Individual ‘Success Plans’ for Every Student? Harvard’s Education Redesign Lab Proposes 10 Guidelines for How Educators & Communities Can Unite to Support the Whole Child

Credit: Mark Keierleber

When children visit the doctor, they receive different treatment plans or medicines, all of which go into a medical record tracking their health. Should the same practice be adopted in education?

The Education Redesign Lab at Harvard thinks so, and in a new report it recommends that this kind of individualized assistance be available for all children, starting at birth. It calls this a success plan, a personalized, holistic model that utilizes the support of multiple community service agencies, from schools to mental health clinics to nutrition centers. It upends what the report calls the “factory model” in education — of providing students with a very similar educational experience.

“We have far too many children whose needs are not being attended to,” said Paul Reville, founding director of the lab. “What we’re proposing here is a system that identifies those needs and then implies an obligation on the adults in the community to do something about it.”

The report, written by education policy consultant Saeyun D. Lee, points to evidence that this is already happening in small ways around the country. Four cities in particular stand out — Denver; Arlington, Virginia; Boston; and Oakland, California. What might be surprising is that these efforts do not all start with a school district, often originating outside the classroom, in partnerships between community organizations.

That’s part of the point of this work, Reville said. Because students spend 80 percent of their waking hours outside school, their needs are farther-reaching than just academics.

This report envisions a system where every child soon after birth is provided with a plan for success. It’s similar to an individualized education program for students in special education, but also broader. One student might require speech therapy or access to meal services in the summer, while another might require math tutoring and medical treatment for asthma. The students and families help drive this plan, focused on short- and long-term goals.

This ideal system is a “heavy lift,” Reville said, and it poses capacity challenges. It requires a place for all this student information to be managed and mapped out, as well as coordination of all the services students need access to. If there aren’t enough resources to do this for every student, those with the most needs should receive supports first, Reville said.

In Massachusetts, an organization called City Connects is doing this work. Produced from a partnership among Boston College, school districts and community organizations, the group develops support plans for students, 90 percent of whom come from low-income families. A coordinator, who is trained as a social worker or counselor, works in each school to identify students’ needs — from academics to health — as well as their interests in order to connect them with whatever services they require. The plans are kept in an online database that the coordinator can monitor.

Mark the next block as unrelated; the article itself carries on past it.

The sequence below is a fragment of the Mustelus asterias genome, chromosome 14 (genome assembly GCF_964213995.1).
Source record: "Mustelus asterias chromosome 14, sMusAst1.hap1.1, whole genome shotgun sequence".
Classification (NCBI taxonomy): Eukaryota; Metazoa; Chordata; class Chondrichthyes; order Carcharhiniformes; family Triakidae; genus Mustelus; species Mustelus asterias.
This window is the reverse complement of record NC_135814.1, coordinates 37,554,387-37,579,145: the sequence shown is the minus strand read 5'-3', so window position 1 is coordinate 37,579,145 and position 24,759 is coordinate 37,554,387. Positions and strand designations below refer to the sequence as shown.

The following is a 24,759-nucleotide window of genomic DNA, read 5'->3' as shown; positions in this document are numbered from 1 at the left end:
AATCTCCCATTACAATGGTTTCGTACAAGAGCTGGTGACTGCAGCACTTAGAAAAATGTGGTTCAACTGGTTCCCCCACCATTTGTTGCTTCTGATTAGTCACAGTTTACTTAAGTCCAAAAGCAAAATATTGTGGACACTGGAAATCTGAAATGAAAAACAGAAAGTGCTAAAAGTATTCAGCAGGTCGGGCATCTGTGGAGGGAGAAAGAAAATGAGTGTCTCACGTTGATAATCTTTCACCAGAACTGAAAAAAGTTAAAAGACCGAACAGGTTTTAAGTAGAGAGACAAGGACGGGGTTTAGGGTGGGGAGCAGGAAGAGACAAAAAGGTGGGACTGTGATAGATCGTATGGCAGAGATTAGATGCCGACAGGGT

Analyses on wraparound services shows some promising effects: A Child Trends report, which included an analysis of City Connects, found mainly positive or null benefits for what it called integrated student services such as medicine, housing or tutoring.

The report includes interviews with dozens of organizations partaking in this holistic, personalized work, such as leaders from Harlem Children’s Zone, founded by Geoffrey Canada in 1990, which supports children from birth through college. From these, the author recommends 10 principles for crafting these success plans.

1. Personalized — Support should be different and targeted to each student’s unique needs.

2. Comprehensive — Plans should address holistic needs such as nutrition, mental health and/or physical supports as well as academics, and should be frequently updated as kids grow and mature.

3. Student-centered — Students and their families should be at the center of all conversations. They can help drive these plans, including setting goals large and small, both academic and nonacademic.

4. Equitable — Moving away from the one-size-fits-all factory model of schooling, plans should make sure disadvantaged students receive access to services their more privileged peers might already have.

5. Actionable — Plans should lay out what supports are needed and how families can help their children access them.

6. Relationship-driven — Hire staff to help centralize planning and build relationships with students and families.

7. Cross-sector — This work involves partnering with a large swath of organizations, from schools to mental health centers to afterschool programs to summer meal services.

8. Information-driven — Use data to assess how the services are working and monitor what supports children could need.

9. Secure — Security of student information should be a top priority on all digital platforms that are used to hold and share data.

10. Sustainable — This system needs ongoing financial and staffing support.

Disclosure: The Chan Zuckerberg Initiative and the Carnegie Corporation of New York provide financial support to the Education Redesign Lab and The 74.

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